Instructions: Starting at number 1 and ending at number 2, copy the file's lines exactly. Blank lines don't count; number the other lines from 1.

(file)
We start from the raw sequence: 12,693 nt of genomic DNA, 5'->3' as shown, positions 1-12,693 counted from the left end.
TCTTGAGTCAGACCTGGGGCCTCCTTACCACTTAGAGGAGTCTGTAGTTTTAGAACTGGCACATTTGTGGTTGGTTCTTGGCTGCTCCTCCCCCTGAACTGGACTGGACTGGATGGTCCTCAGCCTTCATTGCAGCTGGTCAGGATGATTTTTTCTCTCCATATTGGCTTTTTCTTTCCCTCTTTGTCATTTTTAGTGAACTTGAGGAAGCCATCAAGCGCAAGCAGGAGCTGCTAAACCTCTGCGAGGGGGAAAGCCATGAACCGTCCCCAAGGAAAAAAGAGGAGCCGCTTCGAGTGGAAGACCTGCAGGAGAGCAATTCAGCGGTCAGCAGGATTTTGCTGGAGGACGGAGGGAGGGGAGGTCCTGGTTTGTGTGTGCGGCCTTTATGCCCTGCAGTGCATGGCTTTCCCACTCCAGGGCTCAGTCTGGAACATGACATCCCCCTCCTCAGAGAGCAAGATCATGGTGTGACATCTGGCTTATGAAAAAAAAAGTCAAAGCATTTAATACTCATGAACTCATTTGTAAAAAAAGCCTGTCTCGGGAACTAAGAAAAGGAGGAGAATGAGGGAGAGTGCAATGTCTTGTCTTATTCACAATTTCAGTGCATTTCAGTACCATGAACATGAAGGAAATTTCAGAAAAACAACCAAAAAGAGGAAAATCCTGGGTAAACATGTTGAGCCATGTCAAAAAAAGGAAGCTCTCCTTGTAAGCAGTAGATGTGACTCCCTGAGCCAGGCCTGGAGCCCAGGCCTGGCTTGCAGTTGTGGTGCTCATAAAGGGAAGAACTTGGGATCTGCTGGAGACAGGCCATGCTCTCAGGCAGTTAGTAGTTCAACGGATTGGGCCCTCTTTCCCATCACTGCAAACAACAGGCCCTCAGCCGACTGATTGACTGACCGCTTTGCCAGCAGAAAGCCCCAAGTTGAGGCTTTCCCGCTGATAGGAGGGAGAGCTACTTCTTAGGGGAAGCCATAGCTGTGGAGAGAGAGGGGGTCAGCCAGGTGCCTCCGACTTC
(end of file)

We start from the raw sequence: 12,693 nt of genomic DNA, 5'->3' as shown, positions 1-12,693 counted from the left end.
TCTTGAGTCAGACCTGGGGCCTCCTTACCACTTAGAGGAGTCTGTAGTTTTAGAACTGGCACATTTGTGGTTGGTTCTTGGCTGCTCCTCCCCCTGAACTGGACTGGACTGGATGGTCCTCAGCCTTCATTGCAGCTGGTCAGGATGATTTTTTCTCTCCATATTGGCTTTTTCTTTCCCTCTTTGTCATTTTTAGTGAACTTGAGGAAGCCATCAAGCGCAAGCAGGAGCTGCTAAACCTCTGCGAGGGGGAAAGCCATGAACCGTCCCCAAGGAAAAAAGAGGAGCCGCTTCGAGTGGAAGACCTGCAGGAGAGCAATTCAGCGGTCAGCAGGATTTTGCTGGAGGACGGAGGGAGGGGAGGTCCTGGTTTGTGTGTGCGGCCTTTATGCCCTGCAGTGCATGGCTTTCCCACTCCAGGGCTCAGTCTGGAACATGACATCCCCCTCCTCAGAGAGCAAGATCATGGTGTGACATCTGGCTTATGAAAAAAAAAGTCAAAGCATTTAATACTCATGAACTCATTTGTAAAAAAAGCCTGTCTCGGGAACTAAGAAAAGGAGGAGAATGAGGGAGAGTGCAATGTCTTGTCTTATTCACAATTTCAGTGCATTTCAGTACCATGAACATGAAGGAAATTTCAGAAAAACAACCAAAAAGAGGAAAATCCTGGGTAAACATGTTGAGCCATGTCAAAAAAAGGAAGCTCTCCTTGTAAGCAGTAGATGTGACTCCCTGAGCCAGGCCTGGAGCCCAGGCCTGGCTTGCAGTTGTGGTGCTCATAAAGGGAAGAACTTGGGATCTGCTGGAGACAGGCCATGCTCTCAGGCAGTTAGTAGTTCAACGGATTGGGCCCTCTTTCCCATCACTGCAAACAACAGGCCCTCAGCCGACTGATTGACTGACCGCTTTGCCAGCAGAAAGCCCCAAGTTGAGGCTTTCCCGCTGATAGGAGGGAGAGCTACTTCTTAGGGGAAGCCATAGCTGTGGAGAGAGAGGGGGTCAGCCAGGTGCCTCCGACTTC